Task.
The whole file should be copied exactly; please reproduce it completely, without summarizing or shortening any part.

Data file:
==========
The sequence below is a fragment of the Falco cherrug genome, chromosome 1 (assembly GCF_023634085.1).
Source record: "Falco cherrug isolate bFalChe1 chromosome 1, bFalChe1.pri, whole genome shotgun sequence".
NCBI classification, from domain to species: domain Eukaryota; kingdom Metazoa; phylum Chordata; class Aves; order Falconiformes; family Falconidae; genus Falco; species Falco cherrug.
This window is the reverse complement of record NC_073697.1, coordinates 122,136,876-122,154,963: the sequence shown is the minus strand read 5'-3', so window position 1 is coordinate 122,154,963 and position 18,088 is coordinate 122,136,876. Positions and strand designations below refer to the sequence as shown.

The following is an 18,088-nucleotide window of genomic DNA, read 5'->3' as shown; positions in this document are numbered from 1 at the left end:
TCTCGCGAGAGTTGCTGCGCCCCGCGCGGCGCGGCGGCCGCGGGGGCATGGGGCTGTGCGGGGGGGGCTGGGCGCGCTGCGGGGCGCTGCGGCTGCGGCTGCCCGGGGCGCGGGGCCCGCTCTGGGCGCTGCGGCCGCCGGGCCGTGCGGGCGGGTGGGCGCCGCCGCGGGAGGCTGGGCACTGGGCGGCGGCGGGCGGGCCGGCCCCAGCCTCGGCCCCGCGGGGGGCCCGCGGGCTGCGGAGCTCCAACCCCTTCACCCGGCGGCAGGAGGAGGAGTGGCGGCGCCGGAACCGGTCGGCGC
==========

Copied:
The sequence below is a fragment of the Falco cherrug genome, chromosome 1 (assembly GCF_023634085.1).
Source record: "Falco cherrug isolate bFalChe1 chromosome 1, bFalChe1.pri, whole genome shotgun sequence".
NCBI classification, from domain to species: domain Eukaryota; kingdom Metazoa; phylum Chordata; class Aves; order Falconiformes; family Falconidae; genus Falco; species Falco cherrug.
This window is the reverse complement of record NC_073697.1, coordinates 122,136,876-122,154,963: the sequence shown is the minus strand read 5'-3', so window position 1 is coordinate 122,154,963 and position 18,088 is coordinate 122,136,876. Positions and strand designations below refer to the sequence as shown.

The following is an 18,088-nucleotide window of genomic DNA, read 5'->3' as shown; positions in this document are numbered from 1 at the left end:
TCTCGCGAGAGTTGCTGCGCCCCGCGCGGCGCGGCGGCCGCGGGGGCATGGGGCTGTGCGGGGGGGGCTGGGCGCGCTGCGGGGCGCTGCGGCTGCGGCTGCCCGGGGCGCGGGGCCCGCTCTGGGCGCTGCGGCCGCCGGGCCGTGCGGGCGGGTGGGCGCCGCCGCGGGAGGCTGGGCACTGGGCGGCGGCGGGCGGGCCGGCCCCAGCCTCGGCCCCGCGGGGGGCCCGCGGGCTGCGGAGCTCCAACCCCTTCACCCGGCGGCAGGAGGAGGAGTGGCGGCGCCGGAACCGGTCGGCGC